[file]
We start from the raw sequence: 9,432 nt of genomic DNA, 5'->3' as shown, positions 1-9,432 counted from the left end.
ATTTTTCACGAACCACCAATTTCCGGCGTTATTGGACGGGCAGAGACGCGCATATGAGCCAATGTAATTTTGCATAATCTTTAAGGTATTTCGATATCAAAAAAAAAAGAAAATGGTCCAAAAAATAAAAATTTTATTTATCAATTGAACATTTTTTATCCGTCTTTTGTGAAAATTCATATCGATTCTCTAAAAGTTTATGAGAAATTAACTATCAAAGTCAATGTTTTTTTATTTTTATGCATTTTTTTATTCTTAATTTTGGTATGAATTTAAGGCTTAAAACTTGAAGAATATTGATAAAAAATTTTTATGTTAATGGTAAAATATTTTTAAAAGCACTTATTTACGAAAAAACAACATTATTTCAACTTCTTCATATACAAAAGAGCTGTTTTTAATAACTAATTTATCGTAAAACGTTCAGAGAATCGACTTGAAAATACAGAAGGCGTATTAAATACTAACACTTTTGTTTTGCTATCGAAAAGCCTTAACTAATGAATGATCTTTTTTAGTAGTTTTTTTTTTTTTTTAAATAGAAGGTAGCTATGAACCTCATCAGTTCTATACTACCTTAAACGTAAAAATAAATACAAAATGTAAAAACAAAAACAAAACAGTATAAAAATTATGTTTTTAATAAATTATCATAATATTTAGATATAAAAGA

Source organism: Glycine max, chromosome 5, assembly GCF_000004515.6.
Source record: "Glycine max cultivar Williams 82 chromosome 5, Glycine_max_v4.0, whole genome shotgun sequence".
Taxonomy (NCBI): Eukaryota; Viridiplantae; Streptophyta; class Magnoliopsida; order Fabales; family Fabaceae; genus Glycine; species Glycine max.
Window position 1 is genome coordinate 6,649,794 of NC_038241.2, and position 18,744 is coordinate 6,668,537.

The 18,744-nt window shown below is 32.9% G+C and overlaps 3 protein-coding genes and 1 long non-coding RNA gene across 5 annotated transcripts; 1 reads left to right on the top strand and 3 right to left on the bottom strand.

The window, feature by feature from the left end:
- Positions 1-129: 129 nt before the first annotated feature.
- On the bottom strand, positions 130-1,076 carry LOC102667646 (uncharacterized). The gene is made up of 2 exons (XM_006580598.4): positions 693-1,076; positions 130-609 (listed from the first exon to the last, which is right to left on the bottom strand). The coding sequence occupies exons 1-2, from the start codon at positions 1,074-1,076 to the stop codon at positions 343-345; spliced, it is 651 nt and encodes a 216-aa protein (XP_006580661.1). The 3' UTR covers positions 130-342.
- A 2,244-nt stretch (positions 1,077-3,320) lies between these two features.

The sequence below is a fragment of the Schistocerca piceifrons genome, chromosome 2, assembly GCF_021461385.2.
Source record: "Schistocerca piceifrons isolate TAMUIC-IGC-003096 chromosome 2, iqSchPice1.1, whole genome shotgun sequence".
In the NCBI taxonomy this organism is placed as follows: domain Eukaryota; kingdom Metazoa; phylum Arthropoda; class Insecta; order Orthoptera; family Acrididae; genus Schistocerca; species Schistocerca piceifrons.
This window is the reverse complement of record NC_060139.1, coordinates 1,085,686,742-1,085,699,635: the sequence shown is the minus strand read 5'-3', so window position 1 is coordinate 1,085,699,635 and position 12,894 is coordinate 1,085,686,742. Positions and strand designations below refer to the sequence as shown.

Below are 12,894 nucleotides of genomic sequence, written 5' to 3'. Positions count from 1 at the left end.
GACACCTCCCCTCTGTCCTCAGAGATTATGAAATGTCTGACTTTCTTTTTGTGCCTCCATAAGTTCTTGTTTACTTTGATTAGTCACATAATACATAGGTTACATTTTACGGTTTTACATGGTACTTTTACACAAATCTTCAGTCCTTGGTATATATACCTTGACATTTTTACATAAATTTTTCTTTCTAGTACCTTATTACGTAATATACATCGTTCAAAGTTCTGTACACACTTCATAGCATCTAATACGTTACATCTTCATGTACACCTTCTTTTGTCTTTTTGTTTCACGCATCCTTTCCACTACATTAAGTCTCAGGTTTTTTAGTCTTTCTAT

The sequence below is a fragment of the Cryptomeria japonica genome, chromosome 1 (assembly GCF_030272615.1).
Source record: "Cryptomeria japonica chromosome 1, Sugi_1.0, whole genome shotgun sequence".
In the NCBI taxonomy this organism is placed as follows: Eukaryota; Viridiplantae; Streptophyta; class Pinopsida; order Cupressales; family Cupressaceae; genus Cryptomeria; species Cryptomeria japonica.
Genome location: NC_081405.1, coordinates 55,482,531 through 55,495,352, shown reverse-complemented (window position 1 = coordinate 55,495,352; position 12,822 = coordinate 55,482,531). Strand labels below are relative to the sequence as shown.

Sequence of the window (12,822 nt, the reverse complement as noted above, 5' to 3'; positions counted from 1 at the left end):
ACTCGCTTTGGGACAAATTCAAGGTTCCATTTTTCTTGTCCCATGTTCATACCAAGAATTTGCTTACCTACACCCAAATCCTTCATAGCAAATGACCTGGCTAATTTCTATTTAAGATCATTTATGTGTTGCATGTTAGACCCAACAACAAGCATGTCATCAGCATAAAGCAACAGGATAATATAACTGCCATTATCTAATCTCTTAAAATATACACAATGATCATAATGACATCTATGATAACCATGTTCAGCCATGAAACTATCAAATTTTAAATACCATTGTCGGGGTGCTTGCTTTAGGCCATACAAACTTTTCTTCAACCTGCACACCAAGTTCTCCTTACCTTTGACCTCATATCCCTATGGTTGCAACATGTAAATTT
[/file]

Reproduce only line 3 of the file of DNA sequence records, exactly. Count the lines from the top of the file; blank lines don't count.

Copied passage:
Source organism: Glycine max, chromosome 5, assembly GCF_000004515.6.